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Which Power Generation Sources are the most Cost-Effective?

The Levelized Cost of Energy (LCOE) compares initial and ongoing costs of installing and maintaining various power generation solutions, as diverse as coal, natural gas and renewable energy. 

Traditionally, this cost has been undertaken entirely by utilities or power generation companies.  The introduction of renewable energy democratizes power generation, enabling Distributed Generation (DG) (residential, commercial, community) to thrive alongside Utility Scale Generation crucial to business success.  More on that in a future post.

The overall cost of installing and maintaining Utility Scale Renewable Energy sources is less than their Conventional counterparts.

Using Lazard data below, the capital cost ($47/MWh) of a new Coal Generation facility, far surpasses the capital cost for Solar PV-Utility Scale ($21/MWh) and even for Solar PV + Storage-Utility Scale ($37/MWh). 

Of course, a substantial cost advantage of Renewable Energy solutions stems from the fact that there is no fuel cost because these systems run on freely available Solar, Wind and Geothermal Energy.  Moreover, except for Geothermal sources, there is also no Variable O&M ascribed to Renewable Energy solutions.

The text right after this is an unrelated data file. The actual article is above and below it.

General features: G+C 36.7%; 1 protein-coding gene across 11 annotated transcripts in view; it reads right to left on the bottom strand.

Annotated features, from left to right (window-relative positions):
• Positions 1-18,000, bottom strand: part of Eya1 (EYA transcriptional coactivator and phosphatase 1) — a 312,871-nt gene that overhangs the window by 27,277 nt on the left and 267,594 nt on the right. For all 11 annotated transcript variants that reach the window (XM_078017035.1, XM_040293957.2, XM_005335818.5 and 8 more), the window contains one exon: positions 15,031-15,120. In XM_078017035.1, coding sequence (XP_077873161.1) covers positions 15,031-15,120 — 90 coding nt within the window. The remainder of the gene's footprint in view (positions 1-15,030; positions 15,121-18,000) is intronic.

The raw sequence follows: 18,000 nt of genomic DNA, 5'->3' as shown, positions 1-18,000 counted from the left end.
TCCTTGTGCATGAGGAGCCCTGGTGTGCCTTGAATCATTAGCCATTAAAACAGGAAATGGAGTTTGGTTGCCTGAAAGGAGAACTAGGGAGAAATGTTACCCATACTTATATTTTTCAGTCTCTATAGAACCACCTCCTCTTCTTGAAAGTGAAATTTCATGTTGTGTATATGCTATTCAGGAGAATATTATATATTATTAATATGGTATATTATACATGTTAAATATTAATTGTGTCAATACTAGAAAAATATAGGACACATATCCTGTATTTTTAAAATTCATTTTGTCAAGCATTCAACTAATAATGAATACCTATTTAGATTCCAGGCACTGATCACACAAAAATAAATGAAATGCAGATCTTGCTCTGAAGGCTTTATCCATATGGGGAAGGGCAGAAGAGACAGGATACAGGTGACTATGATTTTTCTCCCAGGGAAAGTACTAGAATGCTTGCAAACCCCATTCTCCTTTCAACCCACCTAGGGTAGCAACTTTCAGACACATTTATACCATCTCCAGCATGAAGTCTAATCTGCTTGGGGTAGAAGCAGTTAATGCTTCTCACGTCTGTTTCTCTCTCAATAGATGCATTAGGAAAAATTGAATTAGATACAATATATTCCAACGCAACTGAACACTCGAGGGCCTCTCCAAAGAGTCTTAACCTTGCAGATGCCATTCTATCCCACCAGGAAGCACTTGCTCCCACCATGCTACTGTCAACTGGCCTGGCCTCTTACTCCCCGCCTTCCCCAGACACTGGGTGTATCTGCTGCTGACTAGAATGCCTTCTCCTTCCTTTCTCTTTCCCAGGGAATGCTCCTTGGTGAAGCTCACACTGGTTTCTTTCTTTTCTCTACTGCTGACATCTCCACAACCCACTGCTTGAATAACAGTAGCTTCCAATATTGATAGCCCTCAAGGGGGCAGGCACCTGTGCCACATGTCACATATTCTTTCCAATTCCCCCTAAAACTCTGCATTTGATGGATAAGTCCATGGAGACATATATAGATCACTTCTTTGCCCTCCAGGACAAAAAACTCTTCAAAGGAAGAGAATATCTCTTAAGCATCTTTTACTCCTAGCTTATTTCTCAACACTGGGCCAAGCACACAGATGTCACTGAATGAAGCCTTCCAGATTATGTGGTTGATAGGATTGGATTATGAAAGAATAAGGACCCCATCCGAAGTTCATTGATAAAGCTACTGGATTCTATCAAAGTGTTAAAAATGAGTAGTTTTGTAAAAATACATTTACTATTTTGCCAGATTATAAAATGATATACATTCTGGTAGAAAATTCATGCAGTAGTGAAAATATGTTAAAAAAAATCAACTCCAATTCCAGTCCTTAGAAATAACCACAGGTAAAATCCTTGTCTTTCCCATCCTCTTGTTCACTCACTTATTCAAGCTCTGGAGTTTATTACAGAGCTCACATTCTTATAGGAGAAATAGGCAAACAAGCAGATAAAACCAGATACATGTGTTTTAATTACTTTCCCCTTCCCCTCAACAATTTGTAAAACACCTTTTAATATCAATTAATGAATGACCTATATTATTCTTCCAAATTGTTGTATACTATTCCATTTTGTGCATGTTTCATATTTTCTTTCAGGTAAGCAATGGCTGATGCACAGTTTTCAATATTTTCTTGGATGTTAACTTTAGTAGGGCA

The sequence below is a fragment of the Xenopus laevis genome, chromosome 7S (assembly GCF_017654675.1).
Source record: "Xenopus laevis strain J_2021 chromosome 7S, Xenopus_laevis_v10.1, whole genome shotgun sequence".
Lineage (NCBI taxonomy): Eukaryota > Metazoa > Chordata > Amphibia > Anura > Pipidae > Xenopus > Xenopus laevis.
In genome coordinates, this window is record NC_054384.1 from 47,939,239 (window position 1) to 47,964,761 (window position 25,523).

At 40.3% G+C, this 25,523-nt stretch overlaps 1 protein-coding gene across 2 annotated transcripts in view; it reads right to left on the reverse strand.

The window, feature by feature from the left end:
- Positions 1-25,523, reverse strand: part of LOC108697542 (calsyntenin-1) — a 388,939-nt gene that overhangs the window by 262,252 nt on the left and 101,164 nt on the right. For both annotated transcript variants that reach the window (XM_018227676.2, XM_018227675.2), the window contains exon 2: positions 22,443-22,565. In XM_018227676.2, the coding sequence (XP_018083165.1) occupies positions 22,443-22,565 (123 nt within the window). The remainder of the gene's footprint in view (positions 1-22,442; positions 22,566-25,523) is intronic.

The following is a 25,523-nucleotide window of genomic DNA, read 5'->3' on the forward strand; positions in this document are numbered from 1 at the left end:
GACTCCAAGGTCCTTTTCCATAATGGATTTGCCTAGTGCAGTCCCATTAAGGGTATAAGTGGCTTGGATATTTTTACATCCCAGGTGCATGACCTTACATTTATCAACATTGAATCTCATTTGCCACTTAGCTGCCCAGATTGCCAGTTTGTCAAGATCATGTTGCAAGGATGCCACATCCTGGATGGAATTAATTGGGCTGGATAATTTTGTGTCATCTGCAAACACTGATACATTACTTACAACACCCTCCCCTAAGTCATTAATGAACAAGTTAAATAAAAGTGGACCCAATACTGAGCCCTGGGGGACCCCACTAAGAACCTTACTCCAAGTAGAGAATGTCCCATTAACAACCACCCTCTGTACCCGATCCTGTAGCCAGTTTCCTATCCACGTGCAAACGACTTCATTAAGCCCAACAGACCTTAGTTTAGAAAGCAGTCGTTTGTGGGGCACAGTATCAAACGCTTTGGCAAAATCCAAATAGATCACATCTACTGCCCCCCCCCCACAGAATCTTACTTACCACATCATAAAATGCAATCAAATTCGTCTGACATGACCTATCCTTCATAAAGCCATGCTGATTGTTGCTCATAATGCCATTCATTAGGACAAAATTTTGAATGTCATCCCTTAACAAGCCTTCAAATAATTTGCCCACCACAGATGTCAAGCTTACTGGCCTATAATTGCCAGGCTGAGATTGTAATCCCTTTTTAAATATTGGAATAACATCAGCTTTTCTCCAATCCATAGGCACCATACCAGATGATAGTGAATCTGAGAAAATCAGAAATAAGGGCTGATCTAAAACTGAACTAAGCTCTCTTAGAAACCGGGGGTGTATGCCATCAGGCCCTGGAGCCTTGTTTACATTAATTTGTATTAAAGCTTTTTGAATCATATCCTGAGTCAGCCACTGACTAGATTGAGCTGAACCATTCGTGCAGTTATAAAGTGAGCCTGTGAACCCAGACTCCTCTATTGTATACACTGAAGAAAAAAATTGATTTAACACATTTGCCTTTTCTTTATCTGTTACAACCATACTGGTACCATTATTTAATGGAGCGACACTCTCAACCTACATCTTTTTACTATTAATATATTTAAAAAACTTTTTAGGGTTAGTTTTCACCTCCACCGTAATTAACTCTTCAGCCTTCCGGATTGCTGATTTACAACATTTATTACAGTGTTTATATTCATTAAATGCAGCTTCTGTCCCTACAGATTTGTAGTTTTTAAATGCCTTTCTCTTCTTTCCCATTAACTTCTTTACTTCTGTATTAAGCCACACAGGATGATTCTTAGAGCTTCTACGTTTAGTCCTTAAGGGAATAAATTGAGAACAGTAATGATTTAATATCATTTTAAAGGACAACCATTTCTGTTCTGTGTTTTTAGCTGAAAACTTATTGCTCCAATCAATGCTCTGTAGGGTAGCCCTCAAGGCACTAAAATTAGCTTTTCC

Therefore, even the cheapest of Conventional power generation systems, Gas Combined Cycle have an overall LCOE of $39/MWh to account for fuel, variable O&M, capital and fixed O&M costs, while Solar PV-Utility Scale boasts a much lower $24/MWh and Wind-Onshore is also at $24/MWh.  The costs of adding Storage are projected to reduce as economies of scale and better battery technologies take root for stationery and automotive applications.

Lastly, what is not shown in the Lazard data above, is the cost incurred by society due to Natural Disasters that are radically increasing in frequency and intensity.  The cost in the U.S. alone has risen from $21.4B/yr. in the 1980s to $143.8B/yr. most recently 2021-2023. A large contributor to this cost is conventional power generation sources (Coal and Natural Gas) that generate vast amounts of Greenhouse Gas (GHG) emissions, making Solar and Wind by far the most cost-effective power generation options to install going forward.

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